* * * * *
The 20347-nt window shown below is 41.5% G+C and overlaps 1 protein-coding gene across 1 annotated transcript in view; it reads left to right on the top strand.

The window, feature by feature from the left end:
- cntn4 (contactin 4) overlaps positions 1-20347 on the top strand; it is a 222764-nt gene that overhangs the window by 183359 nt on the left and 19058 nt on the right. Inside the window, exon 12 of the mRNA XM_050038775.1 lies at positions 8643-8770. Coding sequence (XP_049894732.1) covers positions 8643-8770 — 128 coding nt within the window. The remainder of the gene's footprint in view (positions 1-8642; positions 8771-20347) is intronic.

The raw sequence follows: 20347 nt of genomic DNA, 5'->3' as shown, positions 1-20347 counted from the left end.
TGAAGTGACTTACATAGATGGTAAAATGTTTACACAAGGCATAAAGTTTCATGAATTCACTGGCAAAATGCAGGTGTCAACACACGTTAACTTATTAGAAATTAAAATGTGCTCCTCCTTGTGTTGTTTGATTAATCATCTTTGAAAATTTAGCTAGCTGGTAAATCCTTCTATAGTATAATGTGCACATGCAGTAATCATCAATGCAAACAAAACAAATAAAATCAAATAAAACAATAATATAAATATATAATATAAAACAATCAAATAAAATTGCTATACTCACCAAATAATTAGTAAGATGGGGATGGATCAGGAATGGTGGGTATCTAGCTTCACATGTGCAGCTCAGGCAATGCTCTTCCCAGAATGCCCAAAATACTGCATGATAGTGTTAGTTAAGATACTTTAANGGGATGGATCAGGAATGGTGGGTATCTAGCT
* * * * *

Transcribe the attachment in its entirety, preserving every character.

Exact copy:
The 20347-nt window shown below is 41.5% G+C and overlaps 1 protein-coding gene across 1 annotated transcript in view; it reads left to right on the top strand.

The window, feature by feature from the left end:
- cntn4 (contactin 4) overlaps positions 1-20347 on the top strand; it is a 222764-nt gene that overhangs the window by 183359 nt on the left and 19058 nt on the right. Inside the window, exon 12 of the mRNA XM_050038775.1 lies at positions 8643-8770. Coding sequence (XP_049894732.1) covers positions 8643-8770 — 128 coding nt within the window. The remainder of the gene's footprint in view (positions 1-8642; positions 8771-20347) is intronic.

The raw sequence follows: 20347 nt of genomic DNA, 5'->3' as shown, positions 1-20347 counted from the left end.
TGAAGTGACTTACATAGATGGTAAAATGTTTACACAAGGCATAAAGTTTCATGAATTCACTGGCAAAATGCAGGTGTCAACACACGTTAACTTATTAGAAATTAAAATGTGCTCCTCCTTGTGTTGTTTGATTAATCATCTTTGAAAATTTAGCTAGCTGGTAAATCCTTCTATAGTATAATGTGCACATGCAGTAATCATCAATGCAAACAAAACAAATAAAATCAAATAAAACAATAATATAAATATATAATATAAAACAATCAAATAAAATTGCTATACTCACCAAATAATTAGTAAGATGGGGATGGATCAGGAATGGTGGGTATCTAGCTTCACATGTGCAGCTCAGGCAATGCTCTTCCCAGAATGCCCAAAATACTGCATGATAGTGTTAGTTAAGATACTTTAANGGGATGGATCAGGAATGGTGGGTATCTAGCT